As The Armchair Golfer wrote:
To my knowledge, I’ve never eaten a pimento cheese sandwich. Unless my parents served me one when I was a boy, in which case I ate every bite. That was the rule.
However, I may eat one next Monday when I attend my first Masters. It’s a tradition, and I can see myself being duped by tradition, especially at Augusta National Golf Club.
The crazy thing? Even if it makes me gag, I’m only out $1.50. I repeat, buck-fifty. (7% tax included.) Like most things Masters, the food prices are frozen in the 20th century.
Of course, I could splurge and get a Master Club sandwich. That would set me back $2.50. Throw in a bag of chips and a beer and I’m shelling out more than a Lincoln. Me and my big-spending ways.
Seriously, if you add up everything on the Patrons Menu (that’s Masters insider talk) I don’t think it comes to $30. The Masters is definitely in some kind of weird time warp.
In my opinion (and it may be a little bit biased), the Augusta National is possibly the most beautiful place on the earth. The buildings (including the club house and the on-premise cottages) are not over-the-top and showy. Rather they are quaint and charming – with a flair of Southern elegance.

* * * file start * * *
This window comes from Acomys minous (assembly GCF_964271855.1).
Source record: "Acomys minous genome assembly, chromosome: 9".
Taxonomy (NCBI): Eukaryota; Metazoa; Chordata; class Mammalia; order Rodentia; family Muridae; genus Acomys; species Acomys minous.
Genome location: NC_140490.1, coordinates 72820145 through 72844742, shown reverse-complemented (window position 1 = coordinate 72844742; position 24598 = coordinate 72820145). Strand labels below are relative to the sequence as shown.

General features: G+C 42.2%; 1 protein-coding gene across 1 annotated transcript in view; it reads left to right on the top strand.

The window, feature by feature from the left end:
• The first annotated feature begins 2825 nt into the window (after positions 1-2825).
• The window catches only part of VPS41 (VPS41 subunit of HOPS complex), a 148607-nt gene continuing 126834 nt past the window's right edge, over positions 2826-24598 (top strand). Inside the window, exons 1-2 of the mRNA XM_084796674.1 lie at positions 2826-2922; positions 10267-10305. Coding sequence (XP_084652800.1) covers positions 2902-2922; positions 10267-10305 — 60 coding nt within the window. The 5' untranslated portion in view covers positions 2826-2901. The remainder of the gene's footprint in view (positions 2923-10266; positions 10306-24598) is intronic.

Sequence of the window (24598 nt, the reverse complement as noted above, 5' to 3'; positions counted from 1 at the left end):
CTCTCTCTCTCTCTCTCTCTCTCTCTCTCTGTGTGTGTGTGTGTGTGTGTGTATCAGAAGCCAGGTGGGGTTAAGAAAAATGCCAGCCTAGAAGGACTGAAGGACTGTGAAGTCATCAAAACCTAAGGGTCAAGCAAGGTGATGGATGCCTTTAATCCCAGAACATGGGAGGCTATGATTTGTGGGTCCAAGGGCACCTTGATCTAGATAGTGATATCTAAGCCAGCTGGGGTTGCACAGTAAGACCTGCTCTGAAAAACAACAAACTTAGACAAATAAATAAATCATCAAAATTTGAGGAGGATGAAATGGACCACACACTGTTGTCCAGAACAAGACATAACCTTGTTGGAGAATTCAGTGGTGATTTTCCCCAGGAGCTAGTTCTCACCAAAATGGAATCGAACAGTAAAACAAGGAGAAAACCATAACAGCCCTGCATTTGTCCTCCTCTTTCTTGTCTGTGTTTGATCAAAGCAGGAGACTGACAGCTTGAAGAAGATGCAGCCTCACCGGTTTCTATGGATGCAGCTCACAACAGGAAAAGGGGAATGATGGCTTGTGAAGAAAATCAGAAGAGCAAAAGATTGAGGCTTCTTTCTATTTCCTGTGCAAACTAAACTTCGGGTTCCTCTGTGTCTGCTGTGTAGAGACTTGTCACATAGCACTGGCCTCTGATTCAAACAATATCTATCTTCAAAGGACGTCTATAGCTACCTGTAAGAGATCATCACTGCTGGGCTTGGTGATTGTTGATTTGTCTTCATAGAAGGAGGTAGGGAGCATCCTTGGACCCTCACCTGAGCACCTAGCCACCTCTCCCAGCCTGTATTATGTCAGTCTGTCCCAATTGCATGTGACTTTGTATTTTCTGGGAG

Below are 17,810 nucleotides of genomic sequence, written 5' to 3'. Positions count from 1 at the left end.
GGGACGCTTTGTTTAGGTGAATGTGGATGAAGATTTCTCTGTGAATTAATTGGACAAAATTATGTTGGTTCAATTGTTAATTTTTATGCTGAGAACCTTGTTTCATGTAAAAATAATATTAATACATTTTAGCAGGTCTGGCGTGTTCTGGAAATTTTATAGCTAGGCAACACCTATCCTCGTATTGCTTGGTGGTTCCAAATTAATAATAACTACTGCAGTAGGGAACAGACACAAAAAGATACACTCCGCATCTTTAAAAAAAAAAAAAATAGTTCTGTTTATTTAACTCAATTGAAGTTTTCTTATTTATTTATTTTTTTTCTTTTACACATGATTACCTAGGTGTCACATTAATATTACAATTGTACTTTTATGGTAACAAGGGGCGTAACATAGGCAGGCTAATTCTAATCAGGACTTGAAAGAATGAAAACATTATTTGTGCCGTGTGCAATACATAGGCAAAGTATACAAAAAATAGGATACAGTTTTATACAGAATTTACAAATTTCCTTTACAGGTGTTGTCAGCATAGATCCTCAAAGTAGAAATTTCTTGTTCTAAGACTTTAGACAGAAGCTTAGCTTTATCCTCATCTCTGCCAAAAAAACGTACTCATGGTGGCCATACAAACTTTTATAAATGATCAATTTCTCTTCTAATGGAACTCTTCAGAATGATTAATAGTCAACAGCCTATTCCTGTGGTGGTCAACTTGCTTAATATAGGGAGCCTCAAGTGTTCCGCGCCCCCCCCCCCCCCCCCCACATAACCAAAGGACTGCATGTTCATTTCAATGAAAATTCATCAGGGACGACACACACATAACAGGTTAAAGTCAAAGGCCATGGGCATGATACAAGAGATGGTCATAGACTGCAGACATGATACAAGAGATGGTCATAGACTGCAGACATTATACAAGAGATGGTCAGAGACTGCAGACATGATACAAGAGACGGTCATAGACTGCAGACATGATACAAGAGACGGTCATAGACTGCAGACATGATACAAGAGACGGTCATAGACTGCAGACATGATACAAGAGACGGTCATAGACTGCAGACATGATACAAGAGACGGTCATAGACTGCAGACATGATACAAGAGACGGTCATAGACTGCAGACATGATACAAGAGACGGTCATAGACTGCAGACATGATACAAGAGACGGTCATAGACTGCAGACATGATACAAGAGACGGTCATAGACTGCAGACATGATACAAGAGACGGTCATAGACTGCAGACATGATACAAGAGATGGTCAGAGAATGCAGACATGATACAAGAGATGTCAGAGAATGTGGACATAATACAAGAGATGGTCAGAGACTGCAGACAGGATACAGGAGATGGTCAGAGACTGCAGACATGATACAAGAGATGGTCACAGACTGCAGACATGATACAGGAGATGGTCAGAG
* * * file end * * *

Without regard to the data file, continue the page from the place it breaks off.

The greens are immaculate, the flowers are breathtaking, and you never see a piece of trash or cigarette butt on the ground. As StudyofSports.com wrote, “It is said to be the most beautiful gem in the whole world. Azalea bushes surround this course bringing Bobby Jones back to life in what he called his ‘favorite part of the course, a little getaway.’” I couldn’t agree more.
The Masters has tradition seeping out of its’ greens, but what are some of your favorite Lynn traditions? We are coming up on our 50th anniversary next year, so it’s a good time to start documenting them. Is it the delicious macaroons in the caf? Or is it the ring of flags that represents Lynn’s international population and welcomes you to campus? Those are a few of my favorites. What are yours?
P.S. - It might not be the Masters, but Lynn does have an pretty awesome golf team! Maybe one of our players will get a Green Jacket one day? I hope so!
You have a chance to see the Fighting Knights in action next week – Tuesday, April 19, starting at 8 a.m. Lynn’s men’s and women’s golf teams will host the Sunshine State Conference Tournament at Boca Country Club. Free shuttle service is being offered to students and staff via the SGA shuttle beginning at 10 a.m. from the Christine Room parking area. The shuttle will run to this event until 2 p.m. If you would like to catch a ride, you must call the shuttle direct at 561-985-3652 to arrange for pick up to or from either location. It will NOT run on a set time schedule. Hope to see you out there, and don’t forget to wear your blue & white!